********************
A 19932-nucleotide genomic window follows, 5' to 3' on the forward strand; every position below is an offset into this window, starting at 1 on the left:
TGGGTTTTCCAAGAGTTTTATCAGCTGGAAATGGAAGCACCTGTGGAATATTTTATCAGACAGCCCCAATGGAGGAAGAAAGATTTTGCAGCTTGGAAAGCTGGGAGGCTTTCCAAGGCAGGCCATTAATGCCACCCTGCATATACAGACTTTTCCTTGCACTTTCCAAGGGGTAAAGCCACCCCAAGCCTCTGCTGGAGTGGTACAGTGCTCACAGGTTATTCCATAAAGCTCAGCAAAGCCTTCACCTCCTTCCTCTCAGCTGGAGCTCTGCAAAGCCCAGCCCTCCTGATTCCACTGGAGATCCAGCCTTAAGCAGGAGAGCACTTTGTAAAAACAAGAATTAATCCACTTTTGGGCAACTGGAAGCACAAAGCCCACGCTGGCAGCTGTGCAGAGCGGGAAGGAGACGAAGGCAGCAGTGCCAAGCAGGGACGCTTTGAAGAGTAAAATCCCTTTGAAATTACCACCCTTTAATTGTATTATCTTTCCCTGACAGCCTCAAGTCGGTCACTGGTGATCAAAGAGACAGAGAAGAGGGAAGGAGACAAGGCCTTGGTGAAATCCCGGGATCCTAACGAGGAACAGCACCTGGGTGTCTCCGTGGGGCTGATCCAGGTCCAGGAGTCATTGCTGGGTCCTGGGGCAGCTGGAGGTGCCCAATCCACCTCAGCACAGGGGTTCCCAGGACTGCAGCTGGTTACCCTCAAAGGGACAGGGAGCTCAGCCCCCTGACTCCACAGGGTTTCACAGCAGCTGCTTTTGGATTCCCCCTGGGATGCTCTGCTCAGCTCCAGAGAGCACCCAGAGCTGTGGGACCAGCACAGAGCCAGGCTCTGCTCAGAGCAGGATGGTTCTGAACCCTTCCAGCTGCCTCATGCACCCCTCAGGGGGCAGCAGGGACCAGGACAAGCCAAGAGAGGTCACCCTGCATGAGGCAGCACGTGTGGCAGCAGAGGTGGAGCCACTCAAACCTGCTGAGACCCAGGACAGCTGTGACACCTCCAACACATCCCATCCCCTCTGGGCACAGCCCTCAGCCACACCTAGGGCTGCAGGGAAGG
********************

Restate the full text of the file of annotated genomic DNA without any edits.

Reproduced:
A 19932-nucleotide genomic window follows, 5' to 3' on the forward strand; every position below is an offset into this window, starting at 1 on the left:
TGGGTTTTCCAAGAGTTTTATCAGCTGGAAATGGAAGCACCTGTGGAATATTTTATCAGACAGCCCCAATGGAGGAAGAAAGATTTTGCAGCTTGGAAAGCTGGGAGGCTTTCCAAGGCAGGCCATTAATGCCACCCTGCATATACAGACTTTTCCTTGCACTTTCCAAGGGGTAAAGCCACCCCAAGCCTCTGCTGGAGTGGTACAGTGCTCACAGGTTATTCCATAAAGCTCAGCAAAGCCTTCACCTCCTTCCTCTCAGCTGGAGCTCTGCAAAGCCCAGCCCTCCTGATTCCACTGGAGATCCAGCCTTAAGCAGGAGAGCACTTTGTAAAAACAAGAATTAATCCACTTTTGGGCAACTGGAAGCACAAAGCCCACGCTGGCAGCTGTGCAGAGCGGGAAGGAGACGAAGGCAGCAGTGCCAAGCAGGGACGCTTTGAAGAGTAAAATCCCTTTGAAATTACCACCCTTTAATTGTATTATCTTTCCCTGACAGCCTCAAGTCGGTCACTGGTGATCAAAGAGACAGAGAAGAGGGAAGGAGACAAGGCCTTGGTGAAATCCCGGGATCCTAACGAGGAACAGCACCTGGGTGTCTCCGTGGGGCTGATCCAGGTCCAGGAGTCATTGCTGGGTCCTGGGGCAGCTGGAGGTGCCCAATCCACCTCAGCACAGGGGTTCCCAGGACTGCAGCTGGTTACCCTCAAAGGGACAGGGAGCTCAGCCCCCTGACTCCACAGGGTTTCACAGCAGCTGCTTTTGGATTCCCCCTGGGATGCTCTGCTCAGCTCCAGAGAGCACCCAGAGCTGTGGGACCAGCACAGAGCCAGGCTCTGCTCAGAGCAGGATGGTTCTGAACCCTTCCAGCTGCCTCATGCACCCCTCAGGGGGCAGCAGGGACCAGGACAAGCCAAGAGAGGTCACCCTGCATGAGGCAGCACGTGTGGCAGCAGAGGTGGAGCCACTCAAACCTGCTGAGACCCAGGACAGCTGTGACACCTCCAACACATCCCATCCCCTCTGGGCACAGCCCTCAGCCACACCTAGGGCTGCAGGGAAGG